All creationists of every hue hold to “a literal belief in the earth’s construction timetable as set out in The Book of Genesis.” The question is not whether they take a literal view but what is the literal truth being taught. As erstwhile professor of Greek at Gordon-Conwell Theological Seminary, Bill Mounce, explains in relation to Bible translations, literal does not mean word-for-word. He states:

When are we going to stop thinking “literal” means word for word? Webster defines “literal” as “involving the ordinary or usual meaning of a word; giving the meaning of each individual word; completely true and accurate, not exaggerated.” “Literal” all has to do with meaning, not form.

To give a non-controversial example of how this plays out for those who take a literal hermeneutic, consider 2 Chronicles 16:9a. Nobody takes the view (to my knowledge) that God has a physical pair of eyes, with legs attached to them, that run around the earth. Even those committed to a literal hermeneutic do not hold this view. Why not? Because it is apparent that the author intends to make a literal point about the omniscience of God by using figurative language. The literal hermeneutic takes account of things like style of literature, context, structure and authorial intention before taking the ordinary or usual meaning of a word.

To return to the issue at hand, it is therefore no less a literal reading of scripture to take any manner of views on the mechanics of creation or the age of the earth. Meredith Kline can legitimately hold that the usual meaning of the word yom in Hebrew is a 24-hour period, and can rightly note that meaning still holds in Genesis 1&2, whilst still coming to the literal conclusion that the author intended to write an analogical literary framework. It also means that one can maintain that the Bible, in its entirety, is the literal word of God whilst coming to any number of views on the creation of the world.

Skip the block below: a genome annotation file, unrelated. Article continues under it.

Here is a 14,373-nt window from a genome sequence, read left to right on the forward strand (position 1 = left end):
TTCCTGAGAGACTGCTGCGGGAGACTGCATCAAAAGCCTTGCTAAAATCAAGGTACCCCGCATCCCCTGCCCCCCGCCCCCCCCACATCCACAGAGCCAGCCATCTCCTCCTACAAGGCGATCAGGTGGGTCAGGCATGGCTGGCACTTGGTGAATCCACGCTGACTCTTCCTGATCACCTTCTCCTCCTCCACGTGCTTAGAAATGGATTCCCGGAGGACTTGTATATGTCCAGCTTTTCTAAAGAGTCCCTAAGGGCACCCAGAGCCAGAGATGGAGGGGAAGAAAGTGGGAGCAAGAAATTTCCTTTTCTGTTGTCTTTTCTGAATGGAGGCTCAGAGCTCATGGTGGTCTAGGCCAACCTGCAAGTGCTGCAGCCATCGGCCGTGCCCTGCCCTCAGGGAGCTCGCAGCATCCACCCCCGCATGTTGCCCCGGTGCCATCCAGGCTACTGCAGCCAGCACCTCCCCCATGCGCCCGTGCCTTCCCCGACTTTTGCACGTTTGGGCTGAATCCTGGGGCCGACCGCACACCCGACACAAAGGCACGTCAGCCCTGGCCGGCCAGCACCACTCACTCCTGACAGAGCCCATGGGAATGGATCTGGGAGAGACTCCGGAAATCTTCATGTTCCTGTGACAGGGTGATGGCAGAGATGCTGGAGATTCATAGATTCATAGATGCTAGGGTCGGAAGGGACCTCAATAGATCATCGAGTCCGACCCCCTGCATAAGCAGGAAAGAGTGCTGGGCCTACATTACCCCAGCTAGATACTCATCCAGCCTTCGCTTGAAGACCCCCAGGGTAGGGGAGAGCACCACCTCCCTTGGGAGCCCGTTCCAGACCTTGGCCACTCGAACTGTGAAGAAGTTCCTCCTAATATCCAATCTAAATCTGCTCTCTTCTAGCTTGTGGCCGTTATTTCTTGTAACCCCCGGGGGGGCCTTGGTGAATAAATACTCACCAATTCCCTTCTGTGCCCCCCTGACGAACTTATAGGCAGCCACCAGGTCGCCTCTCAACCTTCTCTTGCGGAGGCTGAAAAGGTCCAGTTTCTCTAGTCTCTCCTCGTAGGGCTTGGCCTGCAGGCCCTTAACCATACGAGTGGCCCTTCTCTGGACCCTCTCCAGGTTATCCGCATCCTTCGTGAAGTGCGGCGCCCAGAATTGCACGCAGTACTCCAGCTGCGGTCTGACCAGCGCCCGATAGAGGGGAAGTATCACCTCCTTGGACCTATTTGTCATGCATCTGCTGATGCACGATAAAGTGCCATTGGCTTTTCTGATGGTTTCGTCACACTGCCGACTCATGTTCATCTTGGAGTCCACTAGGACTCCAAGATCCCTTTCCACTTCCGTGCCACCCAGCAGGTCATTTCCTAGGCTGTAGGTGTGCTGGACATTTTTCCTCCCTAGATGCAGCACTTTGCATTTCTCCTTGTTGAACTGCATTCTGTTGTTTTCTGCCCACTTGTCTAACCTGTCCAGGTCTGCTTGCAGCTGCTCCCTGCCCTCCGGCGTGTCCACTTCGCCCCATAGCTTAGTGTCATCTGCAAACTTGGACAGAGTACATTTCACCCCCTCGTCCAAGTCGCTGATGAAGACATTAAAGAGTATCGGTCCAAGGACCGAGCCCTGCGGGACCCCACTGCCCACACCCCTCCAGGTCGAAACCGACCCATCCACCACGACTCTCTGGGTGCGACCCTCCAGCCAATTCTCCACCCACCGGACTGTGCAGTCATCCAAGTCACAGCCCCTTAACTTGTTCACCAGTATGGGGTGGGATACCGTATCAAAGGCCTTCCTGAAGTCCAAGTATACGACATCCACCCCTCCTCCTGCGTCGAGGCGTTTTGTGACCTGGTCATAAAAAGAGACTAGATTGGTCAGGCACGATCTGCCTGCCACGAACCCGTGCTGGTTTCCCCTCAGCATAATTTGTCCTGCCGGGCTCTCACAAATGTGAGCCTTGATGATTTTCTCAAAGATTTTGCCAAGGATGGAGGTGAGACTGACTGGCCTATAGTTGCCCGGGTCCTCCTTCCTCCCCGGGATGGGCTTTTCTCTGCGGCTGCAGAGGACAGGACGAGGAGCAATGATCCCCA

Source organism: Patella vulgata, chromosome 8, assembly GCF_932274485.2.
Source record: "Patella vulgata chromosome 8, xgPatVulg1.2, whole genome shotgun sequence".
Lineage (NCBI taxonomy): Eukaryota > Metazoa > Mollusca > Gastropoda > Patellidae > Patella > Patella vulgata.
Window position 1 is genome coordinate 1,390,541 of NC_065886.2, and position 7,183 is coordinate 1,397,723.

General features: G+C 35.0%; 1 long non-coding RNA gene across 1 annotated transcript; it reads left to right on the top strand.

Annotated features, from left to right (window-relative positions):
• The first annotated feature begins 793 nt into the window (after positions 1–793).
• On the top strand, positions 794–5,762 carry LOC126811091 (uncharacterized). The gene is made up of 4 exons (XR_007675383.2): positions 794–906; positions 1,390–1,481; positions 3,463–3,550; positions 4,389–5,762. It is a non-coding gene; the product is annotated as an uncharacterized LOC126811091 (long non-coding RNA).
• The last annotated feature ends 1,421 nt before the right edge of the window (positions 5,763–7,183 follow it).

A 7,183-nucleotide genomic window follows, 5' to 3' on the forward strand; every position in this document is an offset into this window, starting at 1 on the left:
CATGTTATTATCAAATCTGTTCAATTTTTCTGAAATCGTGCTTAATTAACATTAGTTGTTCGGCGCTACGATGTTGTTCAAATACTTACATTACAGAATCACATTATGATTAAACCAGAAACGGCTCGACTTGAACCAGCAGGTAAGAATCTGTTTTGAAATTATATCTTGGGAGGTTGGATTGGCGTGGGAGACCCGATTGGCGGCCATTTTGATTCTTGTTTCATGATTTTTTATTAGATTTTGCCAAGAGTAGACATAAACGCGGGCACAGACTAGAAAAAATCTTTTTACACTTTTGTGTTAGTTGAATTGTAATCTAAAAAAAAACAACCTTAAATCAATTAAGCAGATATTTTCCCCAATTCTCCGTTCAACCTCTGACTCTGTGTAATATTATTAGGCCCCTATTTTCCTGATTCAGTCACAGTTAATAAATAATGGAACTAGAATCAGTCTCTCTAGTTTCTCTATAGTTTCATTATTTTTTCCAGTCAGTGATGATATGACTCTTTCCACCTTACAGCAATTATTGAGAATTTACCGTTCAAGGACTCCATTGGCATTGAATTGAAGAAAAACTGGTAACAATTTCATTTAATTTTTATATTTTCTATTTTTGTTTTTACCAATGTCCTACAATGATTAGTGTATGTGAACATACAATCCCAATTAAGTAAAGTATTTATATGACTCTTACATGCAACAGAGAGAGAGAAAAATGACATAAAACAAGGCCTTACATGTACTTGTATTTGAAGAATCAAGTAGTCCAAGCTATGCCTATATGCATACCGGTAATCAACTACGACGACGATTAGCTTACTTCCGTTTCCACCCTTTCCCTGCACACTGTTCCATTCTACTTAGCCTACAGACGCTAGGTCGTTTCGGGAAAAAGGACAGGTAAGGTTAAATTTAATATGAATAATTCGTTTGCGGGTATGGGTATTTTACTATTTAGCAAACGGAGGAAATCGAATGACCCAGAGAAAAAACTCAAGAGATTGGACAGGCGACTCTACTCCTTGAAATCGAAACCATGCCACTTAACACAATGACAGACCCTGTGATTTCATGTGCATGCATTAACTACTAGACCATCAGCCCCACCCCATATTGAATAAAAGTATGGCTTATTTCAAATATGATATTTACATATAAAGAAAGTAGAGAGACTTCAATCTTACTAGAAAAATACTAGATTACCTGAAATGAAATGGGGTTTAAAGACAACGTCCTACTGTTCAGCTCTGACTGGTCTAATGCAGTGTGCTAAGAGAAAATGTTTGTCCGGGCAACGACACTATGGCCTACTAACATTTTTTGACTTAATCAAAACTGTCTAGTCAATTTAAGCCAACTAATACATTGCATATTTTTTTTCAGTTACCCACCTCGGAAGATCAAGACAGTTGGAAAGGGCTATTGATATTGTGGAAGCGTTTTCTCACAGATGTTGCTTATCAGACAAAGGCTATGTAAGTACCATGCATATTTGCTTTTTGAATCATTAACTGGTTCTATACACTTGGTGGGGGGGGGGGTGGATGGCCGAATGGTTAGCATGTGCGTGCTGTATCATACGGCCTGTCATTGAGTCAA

It is therefore entirely false to argue, as Myers does, that Dan Walker “now has a stated opinion, he is no longer a dispassionate and objective journalist.” This is manifestly untrue. His stated opinion is that God created the world, no more no less. This is a view shared by plethora of mainline scientists working in relevant scientific areas of study such as Physics and Biology. Furthermore, I would return to the point made in my original response. A stated view or otherwise does not mean he cannot carry out his role dispassionately – unless, of course, Paxman and Humphries’ Atheism/Agnoticism or Mehdi Hasan’s Islam or Krishnan Guru-Murthy’s Hinduism stop them from being legitimate journalists with stated views. Similarly, it rules out all those political journalists who have stated opinions on politics. Indeed, as I pointed out in my first piece, it means nobody can report on anything because everybody has views and opinions on all sorts of things and thus nobody can report objectively on anything. Unless Myers wants to render all journalistic endeavour impossible, his stated concerns over Dan Walker are not really credible.

Myers closes his piece by shining a spotlight on the BBC. He asks “what have the BBC done to reassure people that they have taken steps to ensure that this anchor’s public and highly controversial views will not affect their news coverage?” For what it’s worth, and in the BBC’s defence, they have employed Walker on North West Tonight, Match of the Day and Football Focus as a sports presenter and on Radio 5 Live’s Afternoon Edition as a current affair presenter as well as giving him occasional spots on other factual BBC programmes. To my knowledge, never once have his views on creation impacted upon any report he has delivered. Presumably this satisfies Myers test – the BBC have employed Walker for over a decade without his views on creation impacting the quality of his work. This suggests he ought to handle the BBC Breakfast role in a similar professional way.

However, what is unfortunate about Myers’ question of Walker is that it could (and should, if he is to be consistent) be asked of any and every journalist in the employ of the BBC. But, of course, this would lead to a never-ending stream of lengthy explanations from the BBC over each and every presenter whom they appoint to a new role. Unless, of course, Myers is simply special pleading in the case of a creationist? Are those who believe in creation as defined earlier – in-line with plenty of academics working within relevant scientific fields – the only journalists unable to report the news fairly or accurately?